Divided in their dire division,—
O, now let Richmond and Elizabeth,
The true succeeders of each royal house,
By God's fair ordinance conjoin together!
And let their heirs,—God, if Thy will be so,—
Enrich the time to come with smooth'd-fac'd peace,
With smiling plenty, and fair prosperous days!
Abate the edge of traitors, gracious Lord,
That would reduce these bloody days again,
And make poor England weep in streams of blood!
Let them not live to taste this land's increase
That would with treason wound this fair land's peace!
Now civil wounds are stopp'd, peace lives again:
That she may long live here, God say Amen!
*** END OF THE PROJECT GUTENBERG EBOOK, KING RICHARD III ***
This file should be named 2ws0410h.htm or 2ws0410h.zip
Corrected EDITIONS of our eBooks get a new NUMBER, 2ws0411h.htm
VERSIONS based on separate sources get new LETTER, 2ws0410ah.htm
Project Gutenberg eBooks are often created from several printed
editions, all of which are confirmed as Public Domain in the US
unless a copyright notice is included. Thus, we usually do not
keep eBooks in compliance with any particular paper edition.
We are now trying to release all our eBooks one year in advance
of the official release dates, leaving time for better editing.
Please be encouraged to tell us about any error or corrections,
even years after the official publication date.
Please note neither this listing nor its contents are final til
midnight of the last day of the month of any such announcement.
The official release date of all Project Gutenberg eBooks is at
Midnight, Central Time, of the last day of the stated month. A
preliminary version may often be posted for suggestion, comment
and editing by those who wish to do so.
Most people start at our Web sites at:
These Web sites include award-winning information about Project
Gutenberg, including how to donate, how to help produce our new
eBooks, and how to subscribe to our email newsletter (free!).
Those of you who want to download any eBook before announcement
can get to them as follows, and just download by date. This is
also a good way to get them instantly upon announcement, as the
indexes our cataloguers produce obviously take a while after an
announcement goes out in the Project Gutenberg Newsletter.
Or /etext05, 04, 03, 02, 01, 00, 99, 98, 97, 96, 95, 94, 93, 92, 92, 91 or 90
Just search by the first five letters of the filename you want,
as it appears in our Newsletters.
Information about Project Gutenberg (one page)
We produce about two million dollars for each hour we work. The
time it takes us, a rather conservative estimate, is fifty hours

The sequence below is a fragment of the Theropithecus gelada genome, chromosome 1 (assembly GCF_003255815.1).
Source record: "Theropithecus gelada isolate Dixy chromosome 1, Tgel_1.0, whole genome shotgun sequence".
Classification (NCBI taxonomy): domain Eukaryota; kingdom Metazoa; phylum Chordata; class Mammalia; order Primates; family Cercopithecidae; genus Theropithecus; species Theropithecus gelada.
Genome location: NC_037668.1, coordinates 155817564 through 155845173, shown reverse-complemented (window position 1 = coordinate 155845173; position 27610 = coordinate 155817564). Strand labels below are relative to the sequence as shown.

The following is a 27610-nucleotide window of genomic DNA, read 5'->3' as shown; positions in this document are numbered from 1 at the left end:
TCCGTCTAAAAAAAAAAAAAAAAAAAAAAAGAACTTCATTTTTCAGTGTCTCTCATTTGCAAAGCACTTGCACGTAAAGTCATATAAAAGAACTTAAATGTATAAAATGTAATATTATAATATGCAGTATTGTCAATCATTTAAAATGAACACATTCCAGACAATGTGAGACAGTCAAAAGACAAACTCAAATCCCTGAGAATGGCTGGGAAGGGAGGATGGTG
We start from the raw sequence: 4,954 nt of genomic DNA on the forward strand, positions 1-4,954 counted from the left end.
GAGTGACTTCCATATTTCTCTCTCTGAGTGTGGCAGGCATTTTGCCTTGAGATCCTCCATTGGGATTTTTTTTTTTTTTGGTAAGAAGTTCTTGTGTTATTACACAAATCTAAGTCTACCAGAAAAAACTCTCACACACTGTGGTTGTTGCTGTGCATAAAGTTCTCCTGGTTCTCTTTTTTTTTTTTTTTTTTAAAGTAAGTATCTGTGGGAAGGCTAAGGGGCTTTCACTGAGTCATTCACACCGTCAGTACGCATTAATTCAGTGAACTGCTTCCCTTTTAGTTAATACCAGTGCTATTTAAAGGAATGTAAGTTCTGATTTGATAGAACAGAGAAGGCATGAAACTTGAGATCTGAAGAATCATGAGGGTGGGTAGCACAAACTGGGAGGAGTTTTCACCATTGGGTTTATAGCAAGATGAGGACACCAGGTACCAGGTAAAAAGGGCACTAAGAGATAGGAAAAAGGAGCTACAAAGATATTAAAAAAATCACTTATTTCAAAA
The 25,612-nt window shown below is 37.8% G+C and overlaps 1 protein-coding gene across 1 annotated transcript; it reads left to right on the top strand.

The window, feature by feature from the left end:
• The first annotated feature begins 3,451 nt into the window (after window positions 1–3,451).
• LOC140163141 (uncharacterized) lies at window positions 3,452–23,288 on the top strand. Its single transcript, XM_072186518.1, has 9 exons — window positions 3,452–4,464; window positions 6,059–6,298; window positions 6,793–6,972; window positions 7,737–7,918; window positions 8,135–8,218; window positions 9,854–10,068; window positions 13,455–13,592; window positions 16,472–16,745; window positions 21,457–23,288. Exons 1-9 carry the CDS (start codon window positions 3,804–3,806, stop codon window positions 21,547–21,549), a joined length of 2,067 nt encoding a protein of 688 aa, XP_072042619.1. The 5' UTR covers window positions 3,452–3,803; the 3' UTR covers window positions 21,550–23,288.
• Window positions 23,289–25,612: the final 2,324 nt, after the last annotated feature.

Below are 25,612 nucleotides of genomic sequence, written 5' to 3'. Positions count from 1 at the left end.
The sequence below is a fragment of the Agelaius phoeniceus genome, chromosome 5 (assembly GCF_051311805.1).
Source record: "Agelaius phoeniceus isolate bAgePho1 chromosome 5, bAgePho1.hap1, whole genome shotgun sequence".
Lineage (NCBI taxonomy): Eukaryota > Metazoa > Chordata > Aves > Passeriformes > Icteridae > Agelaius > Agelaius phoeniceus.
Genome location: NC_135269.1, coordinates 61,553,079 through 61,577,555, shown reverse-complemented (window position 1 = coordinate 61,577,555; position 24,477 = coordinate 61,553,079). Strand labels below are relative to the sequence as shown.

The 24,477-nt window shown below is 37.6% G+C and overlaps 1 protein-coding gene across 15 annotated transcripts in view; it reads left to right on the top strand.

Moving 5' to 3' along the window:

to get any eBook selected, entered, proofread, edited, copyright
searched and analyzed, the copyright letters written, etc. Our
projected audience is one hundred million readers. If the value
per text is nominally estimated at one dollar then we produce $2
million dollars per hour in 2002 as we release over 100 new text
files per month: 1240 more eBooks in 2001 for a total of 4000+
We are already on our way to trying for 2000 more eBooks in 2002
If they reach just 1-2% of the world's population then the total
will reach over half a trillion eBooks given away by year's end.
The Goal of Project Gutenberg is to Give Away 1 Trillion eBooks!
This is ten thousand titles each to one hundred million readers,
which is only about 4% of the present number of computer users.
Here is the briefest record of our progress (* means estimated):
eBooks Year Month
1 1971 July
10 1991 January
100 1994 January
1000 1997 August
1500 1998 October
2000 1999 December
2500 2000 December
3000 2001 November
4000 2001 October/November
6000 2002 December*
9000 2003 November*
10000 2004 January*
The Project Gutenberg Literary Archive Foundation has been created
to secure a future for Project Gutenberg into the next millennium.
We need your donations more than ever!
As of February, 2002, contributions are being solicited from people
and organizations in: Alabama, Alaska, Arkansas, Connecticut,
Delaware, District of Columbia, Florida, Georgia, Hawaii, Illinois,
Indiana, Iowa, Kansas, Kentucky, Louisiana, Maine, Massachusetts,
Michigan, Mississippi, Missouri, Montana, Nebraska, Nevada, New
Hampshire, New Jersey, New Mexico, New York, North Carolina, Ohio,
Oklahoma, Oregon, Pennsylvania, Rhode Island, South Carolina, South
Dakota, Tennessee, Texas, Utah, Vermont, Virginia, Washington, West
Virginia, Wisconsin, and Wyoming.